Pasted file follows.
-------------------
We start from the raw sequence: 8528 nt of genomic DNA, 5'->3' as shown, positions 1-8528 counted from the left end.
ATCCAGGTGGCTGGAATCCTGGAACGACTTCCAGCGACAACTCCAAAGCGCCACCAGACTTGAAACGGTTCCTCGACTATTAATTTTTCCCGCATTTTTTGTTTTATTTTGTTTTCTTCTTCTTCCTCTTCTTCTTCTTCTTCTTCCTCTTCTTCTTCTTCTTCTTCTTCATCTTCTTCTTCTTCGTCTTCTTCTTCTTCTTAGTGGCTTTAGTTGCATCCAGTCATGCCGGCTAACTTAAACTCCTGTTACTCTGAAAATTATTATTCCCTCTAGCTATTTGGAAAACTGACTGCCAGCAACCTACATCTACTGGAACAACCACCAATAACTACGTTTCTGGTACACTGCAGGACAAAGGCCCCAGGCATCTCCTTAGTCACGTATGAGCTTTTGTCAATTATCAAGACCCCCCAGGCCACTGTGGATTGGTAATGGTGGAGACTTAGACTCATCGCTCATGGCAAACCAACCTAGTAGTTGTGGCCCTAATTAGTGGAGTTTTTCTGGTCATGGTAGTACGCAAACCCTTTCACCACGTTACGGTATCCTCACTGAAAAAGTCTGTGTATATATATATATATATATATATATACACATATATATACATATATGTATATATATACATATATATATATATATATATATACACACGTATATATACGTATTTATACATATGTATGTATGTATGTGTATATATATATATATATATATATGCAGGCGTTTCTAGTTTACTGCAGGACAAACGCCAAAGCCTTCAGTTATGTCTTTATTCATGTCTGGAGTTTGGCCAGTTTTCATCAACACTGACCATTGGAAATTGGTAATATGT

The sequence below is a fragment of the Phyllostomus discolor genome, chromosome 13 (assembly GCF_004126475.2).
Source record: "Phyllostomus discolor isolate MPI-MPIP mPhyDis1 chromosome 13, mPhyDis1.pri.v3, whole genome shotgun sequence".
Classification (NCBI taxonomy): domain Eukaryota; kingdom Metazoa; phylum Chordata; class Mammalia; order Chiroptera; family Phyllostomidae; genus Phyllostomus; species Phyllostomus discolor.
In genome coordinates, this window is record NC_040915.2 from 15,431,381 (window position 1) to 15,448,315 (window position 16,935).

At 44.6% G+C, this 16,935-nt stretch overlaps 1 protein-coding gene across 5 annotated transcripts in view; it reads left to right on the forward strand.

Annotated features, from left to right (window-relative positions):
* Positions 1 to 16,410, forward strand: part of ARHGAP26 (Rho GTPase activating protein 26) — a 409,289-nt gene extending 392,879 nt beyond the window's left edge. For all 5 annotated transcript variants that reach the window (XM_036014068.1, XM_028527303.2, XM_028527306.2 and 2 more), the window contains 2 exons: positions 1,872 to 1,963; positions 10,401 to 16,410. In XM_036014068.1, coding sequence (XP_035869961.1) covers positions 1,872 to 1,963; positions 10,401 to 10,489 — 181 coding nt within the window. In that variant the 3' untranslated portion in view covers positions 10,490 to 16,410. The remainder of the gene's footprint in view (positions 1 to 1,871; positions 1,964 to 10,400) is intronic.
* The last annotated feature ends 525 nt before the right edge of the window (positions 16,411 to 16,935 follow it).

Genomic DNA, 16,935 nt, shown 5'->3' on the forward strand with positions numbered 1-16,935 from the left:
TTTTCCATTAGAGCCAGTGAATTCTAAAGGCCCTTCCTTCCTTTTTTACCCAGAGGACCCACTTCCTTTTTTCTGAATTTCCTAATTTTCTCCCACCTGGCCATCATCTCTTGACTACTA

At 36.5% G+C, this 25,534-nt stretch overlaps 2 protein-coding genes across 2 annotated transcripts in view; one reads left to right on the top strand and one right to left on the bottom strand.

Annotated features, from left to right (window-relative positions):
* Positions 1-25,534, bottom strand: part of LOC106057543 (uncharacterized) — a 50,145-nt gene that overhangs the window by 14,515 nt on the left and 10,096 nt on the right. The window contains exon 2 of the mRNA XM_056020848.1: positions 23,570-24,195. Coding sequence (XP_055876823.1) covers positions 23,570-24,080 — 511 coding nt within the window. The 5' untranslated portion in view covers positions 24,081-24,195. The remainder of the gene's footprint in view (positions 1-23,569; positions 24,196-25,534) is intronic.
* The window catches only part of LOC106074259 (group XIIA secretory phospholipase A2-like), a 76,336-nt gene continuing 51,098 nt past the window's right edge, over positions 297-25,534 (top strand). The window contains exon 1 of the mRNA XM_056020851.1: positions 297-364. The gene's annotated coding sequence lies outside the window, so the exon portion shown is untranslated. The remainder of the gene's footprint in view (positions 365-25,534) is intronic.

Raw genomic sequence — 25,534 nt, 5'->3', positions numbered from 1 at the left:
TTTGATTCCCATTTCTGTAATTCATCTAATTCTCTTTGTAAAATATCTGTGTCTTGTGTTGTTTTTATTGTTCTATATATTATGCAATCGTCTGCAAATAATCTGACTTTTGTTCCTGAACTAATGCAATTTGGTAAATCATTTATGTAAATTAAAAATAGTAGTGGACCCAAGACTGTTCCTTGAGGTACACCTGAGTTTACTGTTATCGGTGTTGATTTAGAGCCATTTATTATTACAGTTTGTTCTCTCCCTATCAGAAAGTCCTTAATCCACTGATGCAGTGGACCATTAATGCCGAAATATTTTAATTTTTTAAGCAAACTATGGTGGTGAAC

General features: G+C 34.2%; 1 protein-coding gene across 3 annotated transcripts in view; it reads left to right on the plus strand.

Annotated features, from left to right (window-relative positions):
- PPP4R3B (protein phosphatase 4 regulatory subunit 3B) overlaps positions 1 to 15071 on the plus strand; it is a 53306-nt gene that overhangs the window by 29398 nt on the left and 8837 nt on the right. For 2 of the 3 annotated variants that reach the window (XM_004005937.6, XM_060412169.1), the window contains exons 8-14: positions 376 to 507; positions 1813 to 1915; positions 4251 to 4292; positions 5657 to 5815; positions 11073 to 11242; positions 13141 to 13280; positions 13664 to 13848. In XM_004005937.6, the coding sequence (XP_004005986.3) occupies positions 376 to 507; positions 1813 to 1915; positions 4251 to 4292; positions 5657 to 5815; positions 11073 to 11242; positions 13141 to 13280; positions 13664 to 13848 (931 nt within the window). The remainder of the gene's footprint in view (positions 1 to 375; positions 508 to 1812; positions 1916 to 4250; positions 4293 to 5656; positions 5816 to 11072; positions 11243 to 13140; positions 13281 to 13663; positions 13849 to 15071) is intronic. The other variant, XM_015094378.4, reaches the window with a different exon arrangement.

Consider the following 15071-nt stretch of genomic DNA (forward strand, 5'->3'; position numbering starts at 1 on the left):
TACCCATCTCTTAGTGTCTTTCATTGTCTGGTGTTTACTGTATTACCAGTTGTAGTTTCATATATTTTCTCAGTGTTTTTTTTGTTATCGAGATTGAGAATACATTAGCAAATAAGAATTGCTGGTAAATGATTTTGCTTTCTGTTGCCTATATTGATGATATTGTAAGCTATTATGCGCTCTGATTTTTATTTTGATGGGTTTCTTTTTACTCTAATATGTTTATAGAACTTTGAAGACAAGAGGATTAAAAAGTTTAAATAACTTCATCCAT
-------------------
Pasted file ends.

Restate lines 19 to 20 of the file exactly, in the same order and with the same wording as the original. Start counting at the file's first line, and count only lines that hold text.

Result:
General features: G+C 34.2%; 1 protein-coding gene across 3 annotated transcripts in view; it reads left to right on the plus strand.

Annotated features, from left to right (window-relative positions):